Cultural Context of the East Sepik District, Yangoru from 1949-53

I was very excited to begin my research of my assigned patrol report volume, which is that of the East Sepik District, Yangoru from the years 1949 to 1953. I was intrigued whilst reading the actual patrol reports from the collection, for they are valuable primary sources from eyewitnesses of the actual colonization process. However, when I branched out to research the region more broadly to find specific dates of contact, information on the region, and its historical events, I was met with difficulty locating reliable, or academically-focused works. I anticipated an array of research papers or online library collections of sources similar to that of UCSD, yet it seemed youtube videos, blog posts, and even websites promoting tourism were commonplace over such sources. This lack of quality, educational, and unbiased factual accounts of the region left me disappointed, and led me to conclude that this lack is likely due to the more recent colonization of Papua New Guinea.

Since I do not often conduct research outside of creative or literary criticisms, I believe I was slightly less prepared to hunt down incredibly detailed sources, but I did read a summary of the history of the East Sepik, which explained the events that lead up to my given time period. The summary stated that before the mid 1940’s, the district was actually occupied by Japan for most of World War II, which ceased further development of the region until it ended (Lonely Planet). Pressure and expansion westward by Australia in Papua New Guinea led to the eventual surrender of the Japanese General Adachi during 1945 (Lonely Planet). Though the exact years I am focusing on were not outlined in the source, it did not that the region has been quite “volatile” from after WWII until present day, most notably for government corruption, attempts at invasion from other countries, and immigration struggles (Lonely Planet).

An article specifically about the Sepik River entitled “Sepik River Facts,” was rich in information on the prominent geographical feature, which “flows 700 miles through Papua New Guinea and Indonesia, and was untouched by Europeans until 1885 when Germans began to explore its region” (Sepik River Facts). The river is clean and undeveloped due to little industry in the area, and it has a watershed of 30,000 square miles (Sepik Facts). According to the article, “There are no large cities or industry along the Sepik River, which contributes to its pristine state” (Sepik River Facts). However, currently, threats of “proposed mining, invasive species, and industrial logging” are present in the area (Sepik River Facts). The Sepik River includes a variety of different ecosystems, such as mountains, tropical rainforests, and swamps (Sepik River Facts).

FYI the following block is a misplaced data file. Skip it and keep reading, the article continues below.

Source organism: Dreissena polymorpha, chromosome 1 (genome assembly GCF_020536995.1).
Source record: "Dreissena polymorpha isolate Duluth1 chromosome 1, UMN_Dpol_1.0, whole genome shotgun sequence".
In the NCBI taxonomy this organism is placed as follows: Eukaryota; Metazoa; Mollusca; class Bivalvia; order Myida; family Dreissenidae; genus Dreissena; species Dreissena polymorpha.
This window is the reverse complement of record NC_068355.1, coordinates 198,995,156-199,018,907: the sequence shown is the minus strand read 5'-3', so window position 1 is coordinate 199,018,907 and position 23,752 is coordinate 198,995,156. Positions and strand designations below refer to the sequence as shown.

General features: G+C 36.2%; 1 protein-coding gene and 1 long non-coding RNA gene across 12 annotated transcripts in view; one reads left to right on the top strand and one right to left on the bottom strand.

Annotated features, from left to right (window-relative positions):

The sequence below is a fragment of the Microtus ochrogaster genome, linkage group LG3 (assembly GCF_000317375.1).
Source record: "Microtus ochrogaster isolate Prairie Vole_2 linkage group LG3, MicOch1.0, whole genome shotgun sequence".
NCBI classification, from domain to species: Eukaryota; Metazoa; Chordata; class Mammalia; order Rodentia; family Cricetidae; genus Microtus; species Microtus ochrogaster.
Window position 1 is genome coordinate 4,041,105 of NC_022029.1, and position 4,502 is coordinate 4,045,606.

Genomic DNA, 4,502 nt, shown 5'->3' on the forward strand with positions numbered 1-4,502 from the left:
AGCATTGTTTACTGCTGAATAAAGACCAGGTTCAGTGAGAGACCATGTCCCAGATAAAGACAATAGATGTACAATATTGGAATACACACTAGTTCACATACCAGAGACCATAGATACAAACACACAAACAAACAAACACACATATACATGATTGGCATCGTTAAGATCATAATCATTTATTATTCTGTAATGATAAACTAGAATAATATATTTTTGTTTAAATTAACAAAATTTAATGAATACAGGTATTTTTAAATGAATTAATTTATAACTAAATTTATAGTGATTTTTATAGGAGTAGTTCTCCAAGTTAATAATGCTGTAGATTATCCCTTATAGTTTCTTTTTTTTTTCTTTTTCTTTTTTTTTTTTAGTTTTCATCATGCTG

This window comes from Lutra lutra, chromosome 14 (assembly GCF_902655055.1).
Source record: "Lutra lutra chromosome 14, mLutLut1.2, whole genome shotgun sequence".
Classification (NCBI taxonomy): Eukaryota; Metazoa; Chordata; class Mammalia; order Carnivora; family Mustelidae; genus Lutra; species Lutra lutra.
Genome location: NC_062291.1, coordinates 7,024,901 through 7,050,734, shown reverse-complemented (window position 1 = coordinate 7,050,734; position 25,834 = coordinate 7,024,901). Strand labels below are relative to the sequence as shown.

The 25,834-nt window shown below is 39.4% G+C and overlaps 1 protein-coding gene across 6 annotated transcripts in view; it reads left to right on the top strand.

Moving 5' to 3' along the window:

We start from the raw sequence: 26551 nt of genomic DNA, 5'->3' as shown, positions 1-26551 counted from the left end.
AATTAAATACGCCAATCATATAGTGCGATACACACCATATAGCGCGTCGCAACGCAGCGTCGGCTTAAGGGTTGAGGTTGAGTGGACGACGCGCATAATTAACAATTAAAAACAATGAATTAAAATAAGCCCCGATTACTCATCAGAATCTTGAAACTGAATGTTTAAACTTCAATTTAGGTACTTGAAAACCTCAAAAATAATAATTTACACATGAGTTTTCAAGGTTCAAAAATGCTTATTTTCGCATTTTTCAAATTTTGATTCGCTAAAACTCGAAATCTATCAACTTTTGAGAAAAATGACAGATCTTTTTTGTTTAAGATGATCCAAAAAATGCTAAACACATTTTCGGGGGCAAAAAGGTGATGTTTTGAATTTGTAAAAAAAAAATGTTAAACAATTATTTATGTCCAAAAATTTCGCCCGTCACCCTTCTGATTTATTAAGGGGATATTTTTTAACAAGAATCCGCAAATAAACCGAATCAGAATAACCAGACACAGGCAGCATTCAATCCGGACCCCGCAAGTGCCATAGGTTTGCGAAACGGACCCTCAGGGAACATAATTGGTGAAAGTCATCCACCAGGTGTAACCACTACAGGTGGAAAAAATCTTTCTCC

As we have mentioned in class, the same article also mentioned that historically, indigenous cultures have practiced cannibalism in the region, and though currently Christianity is common amongst villagers, many superstitions and rituals are still maintained (Sepik River Facts).

Though context of this only lightly-developed and until quite recently untouched region is difficult to encounter, I am eager to delve further into the physical patrol reports and Melanesian Archives to increase my breadth of knowledge.

Lastly, here is also a link to a helpful map of the exact region I am researching, it offers a helpful interactive visual of where bodies of water and established provinces are located:


PNG Patrol Report: East Sepik District, Yangoru, 1949-1953



Lonely Planet Travel Information (N/A) History of the Sepik. Retrieved from:

Maplandia (N/A) Yangoru Map- Satellite Images of Yangoru. Retrieved from:

N/A (N/A) Sepik River Facts. Retrieved from:



5 Comments Add yours

  1. JIA LI says:

    I also found it extremely hard to find professional analysis and article s about my assigned area at the beginning, but then after hours of struggle, i finally found some digital books about Port Moresby (recommend and Google Books). I really love reading your blog for the cultural context of East Sepik . It seems pretty fascinating as both an acdemic article and a tourist magazine. By the way, the map link at end has been very helpful for me to know more about East Sepik geographically.

  2. VIDAL ESPINA says:

    I ran into the same thing regarding finding a lot of information that led up to my time period.

  3. I was very interested in tourism while studying anthro as an undergrad, so I find the type of information and how a country/people/place is characterized in travel books as interesting and informative.

    To find more academic sources, it’s good to look at some of the databases listed in the Pacific Studies Libguide or try the library catalog:

    Web of Science lists articles from journals like Oceania and Papua New Guinea Medical Journal. Many of the articles are by Dr. Paul Roscoe, who worked in the area.

  4. Rachel Hicks says:

    Hi Margo, I am glad that you did not give up in your search, but still found some interesting background to this area of the Sepik. Related to tourism, a cruise ship used to go up part of the Sepik (though I’m not sure which part) and stop at a village for people to experience “indigenous life.” I don’t know if it still runs. I also believe there have been various forms of mining and some types of fishing in that area. Cristela suggested some good sources if you want to explore things on a more academic level. Also, that’s great you found the village on a map!

  5. Bevan Kuaisombi says:

    I was amazed on social mapping based on the Yangoru- Boiken anthropology which clearly defines the cultures. Thus explaining alot on human behaviour and environmental conditioning.

    Bevan Honjikieng Kuaisombi
    Karapia/Howi Village
    East Yangoru
    East Sepik Province

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